There is only one remedy for sin—the precious blood of Christ, which was shed for the remission of sins on Calvary’s Cross.i

    1. Listen again to the words of “If we walk in the light, as he is in the light, we have fellowship with one another, and the blood of Jesus his Son cleanses us from all sin.

    2. Whatever we call it, whatever God calls it – He is willing to take care of it when we place ourselves in the hands of Jesus.

  1. The second conclusion that John comes to is that we cannot say we have no sin.

    1. I would really like to think I am sinless. I mean, if I were, there would be no arguments – after all, I would always be right. Boy would my life be easier. I suppose Sandra's life would not be so great if I was sinless.

    2. But I cannot say it. Both because I know me and because John makes it clear that it is true - “If we say we have no sin, we deceive ourselves, and the truth is not in us.

    3. Sadly, there are people around us that will deny their sin. We may even fall into that trap ourselves at times.

    4. But like before, there is still good news. Look at the next verse: “If we confess our sins, he is faithful and just to forgive us our sins and to cleanse us from all unrighteousness.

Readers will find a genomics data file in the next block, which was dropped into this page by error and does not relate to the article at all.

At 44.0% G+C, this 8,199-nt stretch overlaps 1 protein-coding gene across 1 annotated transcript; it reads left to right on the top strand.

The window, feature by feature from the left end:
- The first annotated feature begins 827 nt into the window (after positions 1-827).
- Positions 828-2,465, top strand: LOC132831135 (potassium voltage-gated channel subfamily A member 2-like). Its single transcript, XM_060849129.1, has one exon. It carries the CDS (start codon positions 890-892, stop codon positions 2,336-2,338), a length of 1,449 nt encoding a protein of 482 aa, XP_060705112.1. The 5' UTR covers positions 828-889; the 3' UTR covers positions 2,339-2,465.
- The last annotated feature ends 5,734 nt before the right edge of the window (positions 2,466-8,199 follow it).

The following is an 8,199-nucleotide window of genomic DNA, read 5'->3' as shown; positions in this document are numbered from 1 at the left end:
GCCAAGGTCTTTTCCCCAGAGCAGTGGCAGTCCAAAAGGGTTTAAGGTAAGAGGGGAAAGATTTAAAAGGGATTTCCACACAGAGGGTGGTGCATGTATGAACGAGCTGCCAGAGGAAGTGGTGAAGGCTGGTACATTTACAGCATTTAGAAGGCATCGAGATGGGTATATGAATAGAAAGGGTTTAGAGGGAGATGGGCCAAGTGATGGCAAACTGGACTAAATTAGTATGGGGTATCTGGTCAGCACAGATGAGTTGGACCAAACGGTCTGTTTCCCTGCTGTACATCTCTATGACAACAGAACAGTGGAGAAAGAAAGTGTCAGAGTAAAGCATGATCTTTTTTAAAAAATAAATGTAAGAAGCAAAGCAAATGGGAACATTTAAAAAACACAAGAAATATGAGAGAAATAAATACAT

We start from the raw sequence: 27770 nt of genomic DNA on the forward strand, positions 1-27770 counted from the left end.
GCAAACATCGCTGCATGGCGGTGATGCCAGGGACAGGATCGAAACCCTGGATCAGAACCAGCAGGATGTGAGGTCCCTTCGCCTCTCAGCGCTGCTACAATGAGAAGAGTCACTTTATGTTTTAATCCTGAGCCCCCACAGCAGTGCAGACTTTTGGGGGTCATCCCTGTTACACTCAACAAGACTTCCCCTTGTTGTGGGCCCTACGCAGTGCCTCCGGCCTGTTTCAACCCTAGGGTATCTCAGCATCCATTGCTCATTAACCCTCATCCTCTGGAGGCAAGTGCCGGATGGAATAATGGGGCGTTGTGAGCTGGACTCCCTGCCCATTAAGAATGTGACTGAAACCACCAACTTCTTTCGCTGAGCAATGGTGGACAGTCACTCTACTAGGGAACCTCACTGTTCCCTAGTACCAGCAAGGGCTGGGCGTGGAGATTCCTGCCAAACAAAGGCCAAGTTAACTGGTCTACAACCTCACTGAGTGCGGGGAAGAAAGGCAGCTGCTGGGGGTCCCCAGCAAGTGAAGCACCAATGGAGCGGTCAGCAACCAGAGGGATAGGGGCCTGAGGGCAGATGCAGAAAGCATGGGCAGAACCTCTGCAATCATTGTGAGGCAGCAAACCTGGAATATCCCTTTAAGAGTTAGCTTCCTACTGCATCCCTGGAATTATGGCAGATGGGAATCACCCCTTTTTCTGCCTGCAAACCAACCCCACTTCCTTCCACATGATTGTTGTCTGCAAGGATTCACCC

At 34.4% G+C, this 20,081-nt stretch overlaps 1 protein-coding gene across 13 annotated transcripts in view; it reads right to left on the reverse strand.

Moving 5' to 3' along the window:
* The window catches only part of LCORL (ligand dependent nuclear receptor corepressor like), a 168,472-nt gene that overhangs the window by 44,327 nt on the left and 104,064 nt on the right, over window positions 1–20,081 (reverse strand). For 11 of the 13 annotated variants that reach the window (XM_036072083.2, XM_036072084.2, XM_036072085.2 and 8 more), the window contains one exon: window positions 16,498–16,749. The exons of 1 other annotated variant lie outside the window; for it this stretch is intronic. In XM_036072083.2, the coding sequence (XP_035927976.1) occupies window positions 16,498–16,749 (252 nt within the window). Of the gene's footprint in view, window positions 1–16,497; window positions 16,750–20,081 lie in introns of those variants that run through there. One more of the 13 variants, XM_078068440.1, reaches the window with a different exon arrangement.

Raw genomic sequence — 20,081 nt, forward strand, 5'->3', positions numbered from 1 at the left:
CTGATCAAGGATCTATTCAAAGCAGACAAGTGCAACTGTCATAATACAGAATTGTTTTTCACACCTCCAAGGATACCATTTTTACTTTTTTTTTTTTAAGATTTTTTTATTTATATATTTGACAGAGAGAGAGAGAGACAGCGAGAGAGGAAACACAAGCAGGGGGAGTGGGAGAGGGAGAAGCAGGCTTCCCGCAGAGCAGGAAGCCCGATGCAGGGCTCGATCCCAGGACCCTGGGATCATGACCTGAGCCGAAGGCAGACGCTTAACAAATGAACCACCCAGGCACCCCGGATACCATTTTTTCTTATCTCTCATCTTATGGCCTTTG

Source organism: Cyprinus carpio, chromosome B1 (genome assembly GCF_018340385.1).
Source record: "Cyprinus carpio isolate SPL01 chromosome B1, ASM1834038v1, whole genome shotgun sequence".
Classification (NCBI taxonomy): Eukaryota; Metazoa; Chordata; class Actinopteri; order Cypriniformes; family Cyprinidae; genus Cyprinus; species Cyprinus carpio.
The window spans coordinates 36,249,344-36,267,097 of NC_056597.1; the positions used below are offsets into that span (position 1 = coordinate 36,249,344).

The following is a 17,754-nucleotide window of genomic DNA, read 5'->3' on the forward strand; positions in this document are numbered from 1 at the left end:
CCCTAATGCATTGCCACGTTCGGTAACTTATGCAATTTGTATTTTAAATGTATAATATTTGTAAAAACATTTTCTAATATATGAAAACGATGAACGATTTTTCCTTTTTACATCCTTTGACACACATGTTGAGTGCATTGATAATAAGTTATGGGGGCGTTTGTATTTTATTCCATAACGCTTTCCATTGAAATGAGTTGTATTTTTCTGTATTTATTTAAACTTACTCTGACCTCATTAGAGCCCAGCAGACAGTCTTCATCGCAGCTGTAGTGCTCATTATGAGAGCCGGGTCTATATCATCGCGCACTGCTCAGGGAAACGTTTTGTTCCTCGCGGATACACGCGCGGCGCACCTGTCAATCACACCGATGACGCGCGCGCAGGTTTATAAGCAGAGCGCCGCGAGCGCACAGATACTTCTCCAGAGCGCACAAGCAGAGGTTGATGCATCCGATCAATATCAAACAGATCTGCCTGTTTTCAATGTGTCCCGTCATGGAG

(Ill.) A college freshman went to the dorm laundry room with his dirty clothes bundled into an old sweatshirt. But he was so embarrassed by how dirty his clothes were that he never opened the bundle. He merely pushed it into a washing machine and when the machine stopped pushed the bundle into a dryer and finally took the still-unopened bundle back to his room. He discovered, of course, that the clothes had gotten wet and then dry, but not clean.

God says, “Don’t keep your sins in a safe little bundle. I want to do a thorough cleansing in your life—all the dirty laundry of your life.”ii

    1. Like the college student, we cannot cover up our sins and hope that they are hidden. God knows our sins – they cannot be hidden. But it is only when we come to the point of being honest with God, when we get to the point of confession, that God promises His forgiveness.

    2. What are you trying to hide from God? I do not know, but God does. Are you willing to be honest with Him today?

  1. The final conclusion that John comes to is that we cannot deny that we have ever sinned.

    1. If we say we are believers, but walk in sin, we are liars.

    2. If we say that we do not sin, we deceive ourselves

    3. Listen to verse 10: “But if we say that we have never sinned, we make God a liar: If we say we have not sinned, we make him a liar, and his word is not in us.